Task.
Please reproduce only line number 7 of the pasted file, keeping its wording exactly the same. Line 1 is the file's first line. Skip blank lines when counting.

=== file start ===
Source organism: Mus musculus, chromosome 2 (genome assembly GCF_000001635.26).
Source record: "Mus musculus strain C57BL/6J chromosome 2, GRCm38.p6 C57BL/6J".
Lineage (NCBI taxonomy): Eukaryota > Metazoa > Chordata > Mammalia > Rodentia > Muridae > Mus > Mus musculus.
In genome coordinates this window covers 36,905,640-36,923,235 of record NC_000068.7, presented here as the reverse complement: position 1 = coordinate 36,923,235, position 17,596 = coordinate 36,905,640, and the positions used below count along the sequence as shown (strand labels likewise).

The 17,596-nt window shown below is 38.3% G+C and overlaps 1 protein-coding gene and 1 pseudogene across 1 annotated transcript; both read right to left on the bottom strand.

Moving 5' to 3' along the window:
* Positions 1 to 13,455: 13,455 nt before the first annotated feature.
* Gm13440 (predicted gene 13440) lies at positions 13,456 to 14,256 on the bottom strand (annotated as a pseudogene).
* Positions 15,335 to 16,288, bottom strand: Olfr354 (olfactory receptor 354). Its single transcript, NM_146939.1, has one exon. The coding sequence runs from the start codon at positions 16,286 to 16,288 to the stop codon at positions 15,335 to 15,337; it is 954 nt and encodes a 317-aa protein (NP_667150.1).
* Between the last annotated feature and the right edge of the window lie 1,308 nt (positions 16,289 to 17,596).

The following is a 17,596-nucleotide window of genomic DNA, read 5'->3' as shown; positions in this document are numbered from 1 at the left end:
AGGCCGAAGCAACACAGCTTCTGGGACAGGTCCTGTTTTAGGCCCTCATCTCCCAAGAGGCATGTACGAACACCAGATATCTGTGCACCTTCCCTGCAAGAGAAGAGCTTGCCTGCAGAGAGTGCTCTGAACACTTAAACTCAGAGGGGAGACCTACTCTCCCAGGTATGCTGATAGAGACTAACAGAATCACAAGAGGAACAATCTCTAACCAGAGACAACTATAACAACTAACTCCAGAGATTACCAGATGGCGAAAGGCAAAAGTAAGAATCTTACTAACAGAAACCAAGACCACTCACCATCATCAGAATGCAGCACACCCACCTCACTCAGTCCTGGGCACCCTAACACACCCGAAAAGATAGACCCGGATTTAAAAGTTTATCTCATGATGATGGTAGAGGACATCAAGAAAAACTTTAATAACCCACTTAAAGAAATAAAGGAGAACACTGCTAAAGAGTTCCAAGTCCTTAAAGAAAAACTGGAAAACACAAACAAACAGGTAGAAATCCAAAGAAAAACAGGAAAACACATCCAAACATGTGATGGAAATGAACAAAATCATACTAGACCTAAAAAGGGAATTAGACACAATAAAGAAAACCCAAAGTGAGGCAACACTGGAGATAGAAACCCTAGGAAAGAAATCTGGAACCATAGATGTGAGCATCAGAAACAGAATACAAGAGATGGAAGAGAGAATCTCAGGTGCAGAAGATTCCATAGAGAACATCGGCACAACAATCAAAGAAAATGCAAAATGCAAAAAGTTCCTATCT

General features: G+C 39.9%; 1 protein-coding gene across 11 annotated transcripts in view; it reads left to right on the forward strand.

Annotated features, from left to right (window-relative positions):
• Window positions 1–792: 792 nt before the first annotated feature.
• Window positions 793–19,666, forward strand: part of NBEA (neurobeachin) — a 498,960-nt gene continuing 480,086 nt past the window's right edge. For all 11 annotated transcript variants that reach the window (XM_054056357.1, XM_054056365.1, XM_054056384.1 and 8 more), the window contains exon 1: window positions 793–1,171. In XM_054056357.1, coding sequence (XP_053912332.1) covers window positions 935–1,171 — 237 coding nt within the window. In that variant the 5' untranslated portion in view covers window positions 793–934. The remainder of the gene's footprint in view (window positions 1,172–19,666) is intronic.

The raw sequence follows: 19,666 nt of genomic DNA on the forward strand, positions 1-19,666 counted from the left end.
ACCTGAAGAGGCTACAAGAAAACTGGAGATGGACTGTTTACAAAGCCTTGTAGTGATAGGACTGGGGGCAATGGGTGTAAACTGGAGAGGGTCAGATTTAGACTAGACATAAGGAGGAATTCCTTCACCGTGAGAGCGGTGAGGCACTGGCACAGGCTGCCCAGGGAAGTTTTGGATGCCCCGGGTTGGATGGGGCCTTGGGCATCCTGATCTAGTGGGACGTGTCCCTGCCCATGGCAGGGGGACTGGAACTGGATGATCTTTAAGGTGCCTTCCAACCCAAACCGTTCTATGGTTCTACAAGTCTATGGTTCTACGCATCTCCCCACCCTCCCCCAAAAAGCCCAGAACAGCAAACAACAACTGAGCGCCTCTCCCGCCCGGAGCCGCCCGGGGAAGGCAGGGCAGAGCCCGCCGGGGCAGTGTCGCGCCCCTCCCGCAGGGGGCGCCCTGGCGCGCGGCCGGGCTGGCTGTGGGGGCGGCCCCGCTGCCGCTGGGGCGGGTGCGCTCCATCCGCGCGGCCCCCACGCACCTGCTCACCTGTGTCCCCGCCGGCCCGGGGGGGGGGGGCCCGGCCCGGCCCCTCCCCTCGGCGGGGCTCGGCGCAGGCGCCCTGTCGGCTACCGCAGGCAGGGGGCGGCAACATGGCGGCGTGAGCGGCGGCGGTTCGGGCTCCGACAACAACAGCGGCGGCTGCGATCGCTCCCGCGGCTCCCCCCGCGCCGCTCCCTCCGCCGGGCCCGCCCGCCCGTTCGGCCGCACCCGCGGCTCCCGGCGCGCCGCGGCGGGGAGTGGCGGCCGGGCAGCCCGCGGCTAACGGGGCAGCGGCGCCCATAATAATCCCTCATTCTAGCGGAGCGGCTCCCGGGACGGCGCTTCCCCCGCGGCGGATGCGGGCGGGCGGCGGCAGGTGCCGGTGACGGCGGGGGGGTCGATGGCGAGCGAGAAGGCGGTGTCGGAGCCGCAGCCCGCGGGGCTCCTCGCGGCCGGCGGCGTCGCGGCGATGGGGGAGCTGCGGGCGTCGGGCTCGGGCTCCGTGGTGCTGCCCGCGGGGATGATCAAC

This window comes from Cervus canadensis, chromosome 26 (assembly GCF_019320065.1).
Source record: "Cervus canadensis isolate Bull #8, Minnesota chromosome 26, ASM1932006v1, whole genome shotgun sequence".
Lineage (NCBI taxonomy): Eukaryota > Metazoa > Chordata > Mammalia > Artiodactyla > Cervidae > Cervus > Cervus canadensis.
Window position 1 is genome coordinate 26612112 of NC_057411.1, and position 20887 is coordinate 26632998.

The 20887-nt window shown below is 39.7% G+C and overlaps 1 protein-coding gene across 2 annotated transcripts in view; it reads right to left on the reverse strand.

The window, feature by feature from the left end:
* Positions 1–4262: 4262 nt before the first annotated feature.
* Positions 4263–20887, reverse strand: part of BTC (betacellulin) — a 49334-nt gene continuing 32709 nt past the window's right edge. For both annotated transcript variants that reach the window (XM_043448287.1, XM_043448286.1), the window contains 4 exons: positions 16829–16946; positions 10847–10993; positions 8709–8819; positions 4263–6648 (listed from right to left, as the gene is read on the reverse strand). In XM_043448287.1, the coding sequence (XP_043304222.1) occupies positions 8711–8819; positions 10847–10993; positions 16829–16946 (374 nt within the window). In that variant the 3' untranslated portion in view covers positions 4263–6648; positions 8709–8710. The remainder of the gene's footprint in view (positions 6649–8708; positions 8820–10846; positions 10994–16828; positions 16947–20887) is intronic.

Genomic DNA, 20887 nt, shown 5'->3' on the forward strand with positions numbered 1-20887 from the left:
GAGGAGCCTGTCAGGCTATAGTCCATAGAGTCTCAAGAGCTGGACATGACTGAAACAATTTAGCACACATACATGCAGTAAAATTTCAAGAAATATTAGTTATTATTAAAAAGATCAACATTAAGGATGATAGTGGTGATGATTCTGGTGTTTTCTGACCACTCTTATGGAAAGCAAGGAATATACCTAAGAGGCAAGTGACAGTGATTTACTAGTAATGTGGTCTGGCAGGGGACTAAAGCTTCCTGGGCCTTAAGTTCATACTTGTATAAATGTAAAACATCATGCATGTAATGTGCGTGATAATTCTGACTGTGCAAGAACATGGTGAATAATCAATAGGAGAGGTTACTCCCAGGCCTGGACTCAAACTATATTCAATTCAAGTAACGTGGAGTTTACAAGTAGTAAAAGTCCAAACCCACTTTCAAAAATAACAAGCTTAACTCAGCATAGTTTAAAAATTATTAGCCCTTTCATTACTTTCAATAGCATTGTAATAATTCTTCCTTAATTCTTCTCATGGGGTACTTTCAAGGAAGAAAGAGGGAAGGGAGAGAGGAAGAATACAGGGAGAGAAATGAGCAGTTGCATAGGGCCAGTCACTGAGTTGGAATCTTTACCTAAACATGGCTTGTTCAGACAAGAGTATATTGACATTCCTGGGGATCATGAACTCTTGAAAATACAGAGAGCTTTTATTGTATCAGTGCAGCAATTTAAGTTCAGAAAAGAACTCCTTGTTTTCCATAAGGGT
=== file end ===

* Positions 1 to 13,455: 13,455 nt before the first annotated feature.